So, what makes an artist, or his music, neo-cumbia instead of just plain cumbia?
The Underground/D.I.Y. Ethics: Traditionally cumbia has always been a music genre for large orchestras signed to a very controlling record label and aiming for massive broadcasting. From assembly-line-type bands with matching outfits created in studio by a producer, to multi-generational large groups that changed members constantly, to interpreters singing other people’s music without giving credit to the authors, to even “artists” who were just a pretty face for the pictures and didn’t even sing or play any instrument, cumbia had very little underground credibility. When this new generation adopted cumbia as a genre, they did it from an opposite perspective, most of them are do-it-yourself bedroom producers working on a laptop and very few of them have a record deal, they have complete creative control over their music and they aim for a selective sophisticated audience rather than commercial radio play.
Find it in: Almost everybody mentioned in this article.
DJ Culture: There is no doubt that neo-cumbia as a genre owes most of its success to DJs, but DJs have been part of cumbia music since way before the neo-cumbia phenomenon started, from the mobile sound-systems in northern Colombia (“picós”), to the Mexican “sonideros”, to the DJs in Argentine “bailantas”. The main difference is that the new breed of cumbia DJs bring their knowledge and skills from other DJ-oriented music genres like hip-hop or electronica, so they have more of a focus on mixing techniques: blending, beat-matching, scratching, etc plus the digger mentality and a preference for the vinyl format. Traditional cumbia DJs spun mainly CDs and had very basic mixing skills if any, in fact, the average dancer at a sonidero party or bailanta would not expect the beats to be synchronized and the songs blended into one another; knowing when to press stop and play on a CD player were all the skills most DJ’s needed when mixing.
The Hipster Factor: Keeping up with the newest coolest fashions and trends was never a cumbia thing. Cumbia, like most other world-beats, thrived in its own underworld unaware of the hipster fads and hipsters were too busy listening to indie-pop o avant-gard electronica. But then M.I.A. and Diplo came out as the new hip messiahs of the dacade and made global-ghettotech music the coolest new thing approved for hipster consumption. And cumbia (along with baile funk, kuduro and others) was among that new denomination. All of a sudden, college-age kids wearing fluorescent clothes and plastic sunglasses started dancing to this “new” thing called cumbia and eventually making their own.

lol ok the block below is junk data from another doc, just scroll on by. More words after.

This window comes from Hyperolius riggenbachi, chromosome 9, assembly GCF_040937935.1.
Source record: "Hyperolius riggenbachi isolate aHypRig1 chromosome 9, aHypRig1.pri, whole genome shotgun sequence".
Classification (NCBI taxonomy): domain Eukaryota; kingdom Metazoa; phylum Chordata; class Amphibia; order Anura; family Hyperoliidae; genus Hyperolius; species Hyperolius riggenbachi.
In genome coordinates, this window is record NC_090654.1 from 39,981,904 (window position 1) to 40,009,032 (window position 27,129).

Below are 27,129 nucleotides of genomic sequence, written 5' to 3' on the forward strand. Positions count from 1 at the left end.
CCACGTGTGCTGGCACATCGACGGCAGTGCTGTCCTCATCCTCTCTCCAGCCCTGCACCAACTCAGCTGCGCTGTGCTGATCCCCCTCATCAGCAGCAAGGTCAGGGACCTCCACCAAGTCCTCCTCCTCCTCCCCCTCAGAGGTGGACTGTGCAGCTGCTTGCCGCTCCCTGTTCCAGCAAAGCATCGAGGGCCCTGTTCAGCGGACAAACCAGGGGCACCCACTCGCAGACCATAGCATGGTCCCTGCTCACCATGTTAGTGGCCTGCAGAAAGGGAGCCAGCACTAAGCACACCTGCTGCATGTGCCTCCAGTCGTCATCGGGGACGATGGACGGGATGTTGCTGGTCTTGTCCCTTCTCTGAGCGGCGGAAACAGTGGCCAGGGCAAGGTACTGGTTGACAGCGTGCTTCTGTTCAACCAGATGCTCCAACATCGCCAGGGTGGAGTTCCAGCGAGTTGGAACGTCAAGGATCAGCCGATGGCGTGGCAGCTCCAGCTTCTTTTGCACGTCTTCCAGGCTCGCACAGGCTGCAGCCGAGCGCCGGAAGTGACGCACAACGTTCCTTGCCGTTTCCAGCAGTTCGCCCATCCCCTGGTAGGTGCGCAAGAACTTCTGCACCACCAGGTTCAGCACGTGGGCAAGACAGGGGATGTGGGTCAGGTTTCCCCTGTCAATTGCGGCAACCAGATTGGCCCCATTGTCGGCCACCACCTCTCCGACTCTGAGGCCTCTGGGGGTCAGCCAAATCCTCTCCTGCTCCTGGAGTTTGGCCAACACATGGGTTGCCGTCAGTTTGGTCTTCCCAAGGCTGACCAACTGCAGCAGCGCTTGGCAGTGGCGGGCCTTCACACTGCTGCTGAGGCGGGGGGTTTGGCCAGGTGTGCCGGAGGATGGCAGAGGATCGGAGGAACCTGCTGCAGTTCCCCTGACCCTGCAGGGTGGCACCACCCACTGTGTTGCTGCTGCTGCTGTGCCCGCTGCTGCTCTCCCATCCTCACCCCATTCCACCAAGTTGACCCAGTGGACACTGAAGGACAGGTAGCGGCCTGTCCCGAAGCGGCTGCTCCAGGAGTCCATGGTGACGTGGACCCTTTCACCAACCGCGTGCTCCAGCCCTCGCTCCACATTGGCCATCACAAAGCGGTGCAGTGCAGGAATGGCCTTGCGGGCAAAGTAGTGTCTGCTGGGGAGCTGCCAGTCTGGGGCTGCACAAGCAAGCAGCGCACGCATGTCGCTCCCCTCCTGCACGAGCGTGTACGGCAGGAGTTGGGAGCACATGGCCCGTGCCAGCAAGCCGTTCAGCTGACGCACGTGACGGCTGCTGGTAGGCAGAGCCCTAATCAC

The Foreigner's P.O.V.: Dismissed by the locals in Latin America, cumbia was sort of discovered by Americans and Europeans traveling or living abroad. Foreigners had one main advantage for cumbia appreciation that locals lacked: they did not have all that baggage of social preconceptions. They just saw the music for what it was, a great catchy beat. They didn’t worry that it was considered music for maids and bus-drivers, that’s actually what made them like it even better. Plus, once the foreigners took cumbia back home to the first world and it became successful, native Latinos who were embarrassed to show their cumbia experiments in public, got the seal of approval and the encouragement necessary to come out and dance! Nowadays, there are neo-cumbia producers in the most random places like Netherlands or Australia, maybe Japan, and they all share that same unprejudiced vision of cumbia and that’s what makes them so fresh!
The Iron(ic) Men: As I indicated many times in this blog during my record reviews, irony is a fundamental factor in most of new school cumbia and it’s, I think, what distinguish it from previous intents of updating or modernizing the genre. By irony I mean deconstructing and recontextualizing cultural elements previously considered “low-brow” with a tongue-in-cheek sense of humor presenting them as “cool” and “hip”. In other words, when cosmopolitan middle-class young people borrow from cultural expressions (like cumbia) that used to be considered to belong exclusively to the undereducated working classes, even when they do actually enjoy the previously-forbidden-to-them music, their approach tends to exalt its kitsch elements... and that’s what makes it fun! The obscure pop-culture reference, the nostalgia of childhood mainstream products, the devotion to corny and tacky icons are all funny ironic elements when taken out of their traditional context, like when Oro11 spins record in front of a Virgen de Guadalupe beach towel while Disco Shawn passes cards with images of popular pseudo-deity Gauchito Gil at the Tormenta Tropical parties.
The Dance Music Approach: Above all other possible definitions, cumbia is basically a dance-oriented music genre. It’s not about the virtuoso musicians doing elaborate solos, is not about profound lyrics with witty rhymes that you need to listen with extra attention to decipher, it’s about making people dance, simple as that, and it manages to do so because its rhythm is quite irresistible. The main reason cumbia has gone from its hometown in Caribbean Colombia and Panamá to become the biggest Panamerican success from Mexico to Argentina and beyond, is its irresistible, catchy and, most importantly, easy to dance to beat (no need to take cumbia lessons!). No wonder electronic dance music producers from all over the world have been trying to grab that catchy beat and import it into the nightclubs dance floors. A lot of these current successful experiments with cumbia/house or cumbia/techno however, came from people who had very little or no connection at all with actual cumbia as a culture or scene, they just liked the beat, sampled it added a four-to-the-floor drum and made it into a track.